One month in '57, farmers found their cows gutted or headless in the morning. There'd been buzzing sounds and neon flashes in the night sky. They were awful dazzling lights, of color folks never seen before. Some blamed aliens and some blamed the military. And it was God's own task to recover the loss from the Yankee insurers, who sent down an Italian investigator with an attaché case, homburg hat, horn-rimmed glasses, and a stammer to try get to the bottom of it. But something spooked him into leaving early, after only seven twitchy hours.

There was Elliot Holly, a black kid out of Detroit, who came to stay with kin in Eureka in the summer of '59, but got his neck broke for making repeated personal suggestions to a white girl serving in the grocery store, not knowing the difference between city and small-town manners, black and white.

And it's hard to look at any of the telephone poles down Highway 28 without wondering who's dangled there, besides that boozed-up kid out of Vicksburg who got tossed out of his V-8 Mustang convertible (cherry red, auto, discs, and power hood with pony trim) onto the telephone wires when he drove himself straight into the post of the EUREKA WELCOMES CAREFUL DRIVERS sign at eighty miles an hour.

They got themselves famous sons too-Red McKee, who played tight end for the Dolphins, season '61 through to '63, and Larry Whitters, who played session music in Nashville, backing Patsy Cline, Hank Williams, and sundry other immortals from the Hall of Fame.

And they never forget their famous daughter, Angelina Clement, who just happened to be a close, personal childhood friend of mine.

Copyright © Christopher Wilson 2005

All rights reserved. No part of this publication may be reproduced or transmitted in any form or by any means, electronic or mechanical,
including photocopy, recording, or any information storage and retrieval system, without permission in writing from the publisher.

Requests for permission to make copies of any part of the work should be mailed to the following address: Permissions Department,
Harcourt, Inc., 6277 Sea Harbor Drive, Orlando, Florida 32887-6777.

Meet the Author

CHRISTOPHER WILSON earned his Ph.D. in humor and works as a consulting semiotician. His first novel, Mischief, was short-listed for the Whitbread Award. He lives in London.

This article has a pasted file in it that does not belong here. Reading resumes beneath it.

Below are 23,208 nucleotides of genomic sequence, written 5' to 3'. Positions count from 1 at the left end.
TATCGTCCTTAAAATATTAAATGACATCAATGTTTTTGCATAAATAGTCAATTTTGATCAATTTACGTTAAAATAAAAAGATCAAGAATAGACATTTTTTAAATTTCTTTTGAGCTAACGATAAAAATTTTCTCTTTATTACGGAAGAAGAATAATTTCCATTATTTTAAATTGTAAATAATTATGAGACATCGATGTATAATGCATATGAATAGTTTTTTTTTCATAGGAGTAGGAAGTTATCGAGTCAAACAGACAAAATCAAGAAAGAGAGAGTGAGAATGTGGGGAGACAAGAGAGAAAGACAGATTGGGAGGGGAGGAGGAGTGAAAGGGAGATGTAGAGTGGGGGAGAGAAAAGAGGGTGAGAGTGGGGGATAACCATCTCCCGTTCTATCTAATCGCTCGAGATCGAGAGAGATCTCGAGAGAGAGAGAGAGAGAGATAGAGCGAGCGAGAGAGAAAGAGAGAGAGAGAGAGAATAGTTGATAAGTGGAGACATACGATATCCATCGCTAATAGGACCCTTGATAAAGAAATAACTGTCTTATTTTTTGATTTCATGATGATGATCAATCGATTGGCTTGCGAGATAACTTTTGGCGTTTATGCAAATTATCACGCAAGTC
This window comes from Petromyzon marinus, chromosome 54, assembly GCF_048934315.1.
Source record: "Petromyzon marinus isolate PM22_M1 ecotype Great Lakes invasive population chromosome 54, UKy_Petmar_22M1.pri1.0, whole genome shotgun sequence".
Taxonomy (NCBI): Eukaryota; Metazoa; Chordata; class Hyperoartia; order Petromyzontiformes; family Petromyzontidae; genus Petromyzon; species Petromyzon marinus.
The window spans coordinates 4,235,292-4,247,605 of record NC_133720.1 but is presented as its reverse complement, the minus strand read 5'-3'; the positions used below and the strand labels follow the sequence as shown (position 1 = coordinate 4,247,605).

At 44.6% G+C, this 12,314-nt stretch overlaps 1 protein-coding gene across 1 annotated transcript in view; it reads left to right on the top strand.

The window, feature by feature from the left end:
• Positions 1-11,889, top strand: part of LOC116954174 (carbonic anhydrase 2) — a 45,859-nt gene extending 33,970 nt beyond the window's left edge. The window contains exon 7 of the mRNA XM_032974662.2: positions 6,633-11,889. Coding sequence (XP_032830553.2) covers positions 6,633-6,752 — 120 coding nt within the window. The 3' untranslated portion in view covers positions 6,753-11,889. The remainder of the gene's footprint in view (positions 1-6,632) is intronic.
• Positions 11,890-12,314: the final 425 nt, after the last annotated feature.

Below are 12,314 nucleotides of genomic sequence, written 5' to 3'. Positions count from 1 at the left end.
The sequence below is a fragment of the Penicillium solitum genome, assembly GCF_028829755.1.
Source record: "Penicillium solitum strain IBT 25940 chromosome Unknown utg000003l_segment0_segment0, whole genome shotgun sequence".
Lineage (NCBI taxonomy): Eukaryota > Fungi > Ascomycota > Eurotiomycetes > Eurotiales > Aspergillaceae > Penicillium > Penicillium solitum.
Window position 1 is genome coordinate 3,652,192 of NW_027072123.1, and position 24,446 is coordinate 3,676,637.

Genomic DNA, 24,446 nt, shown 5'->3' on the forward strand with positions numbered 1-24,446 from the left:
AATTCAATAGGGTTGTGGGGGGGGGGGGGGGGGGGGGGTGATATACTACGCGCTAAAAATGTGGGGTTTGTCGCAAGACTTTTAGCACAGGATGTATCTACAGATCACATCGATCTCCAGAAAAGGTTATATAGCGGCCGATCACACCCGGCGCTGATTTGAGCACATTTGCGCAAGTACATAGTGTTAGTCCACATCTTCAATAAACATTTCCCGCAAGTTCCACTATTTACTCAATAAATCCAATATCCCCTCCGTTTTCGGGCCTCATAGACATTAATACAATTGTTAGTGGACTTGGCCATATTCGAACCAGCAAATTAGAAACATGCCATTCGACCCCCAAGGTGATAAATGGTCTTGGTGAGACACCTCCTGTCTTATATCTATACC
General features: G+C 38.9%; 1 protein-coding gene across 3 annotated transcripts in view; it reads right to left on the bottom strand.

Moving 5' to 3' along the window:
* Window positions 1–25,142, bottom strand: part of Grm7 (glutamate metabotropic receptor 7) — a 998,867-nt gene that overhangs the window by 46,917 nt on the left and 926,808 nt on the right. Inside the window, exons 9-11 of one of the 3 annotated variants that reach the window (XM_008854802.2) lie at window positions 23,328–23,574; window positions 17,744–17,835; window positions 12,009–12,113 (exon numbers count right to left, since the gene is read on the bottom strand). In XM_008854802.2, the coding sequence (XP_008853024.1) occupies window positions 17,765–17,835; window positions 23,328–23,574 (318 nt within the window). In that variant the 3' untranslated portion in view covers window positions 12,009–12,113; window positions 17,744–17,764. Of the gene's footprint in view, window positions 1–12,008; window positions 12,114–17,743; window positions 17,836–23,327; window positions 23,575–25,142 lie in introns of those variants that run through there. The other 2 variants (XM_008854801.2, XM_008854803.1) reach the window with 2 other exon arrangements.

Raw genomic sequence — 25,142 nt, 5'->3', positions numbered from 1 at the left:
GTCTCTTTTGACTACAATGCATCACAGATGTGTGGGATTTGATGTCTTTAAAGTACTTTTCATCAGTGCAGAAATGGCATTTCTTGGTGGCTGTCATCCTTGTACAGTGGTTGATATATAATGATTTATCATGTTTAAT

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Cotton 3.8 out of 5 based on 0 ratings. 5 reviews.
Pitrich More than 1 year ago
This book will blow your mind. It's a "trip" that's all can say. Great story , very original , a one of a kind.
brownsugabookluva More than 1 year ago
i am truly torn. i have a very vivid imagination. i can appreciate all kinds of books and stories and i was actually enjoying this book up until page 171...there are 314 pages in this book, but on page 171 wilson completely lost me. and it goes downhill from there. i can believe in the make believe. i can enjoy fantasy but this is just absurd. throughout the book the main character seems to have no human reaction to anything that happens in his tormented life...he just accepts what he's dealt and keeps on moving. i was also annoyed by the fact Lee keeps chasing his first love who couldn't care less about him. and to top it all off then he grows feathers. come on?! the book is funny at times but i must admit, the only reason i kept reading after page 171 is because i have to finish a book once i start it. i wouldn't recommend this book at all. if you like ficiton and don't mind letting your imagination run wild, read LIFE OF PI. it's a book where the events that take place couldn't possibly happen in real life but you'll enjoy every minute of it.
Guest More than 1 year ago
I would have liked to give this book 5 stars but it really let me down in the last half of the book. It did recover towards the end but not as strong as it began. Left me feeling like it should have been better. Empty inside.
Guest More than 1 year ago
I thoroughly enjoyed this book. Having read few of the reviews prior to picking up the book, I was met with surprise after surprise. The book is a thrilling journey in Lee's life. I came back to read the reviews after finishing the book and they do give away some of the surprises. The book is an fascinating meditation on race, gender and sexuality. More than you expect.
Guest More than 1 year ago
Cotton was a book that caught my eye at the book store and I really enjoyed reading it. I liked the quirky twists and turns. The book me to places that I wouldn't have imagined. It has a humorous thread yet confronts some serious issues at the same time. You won't be disappointed.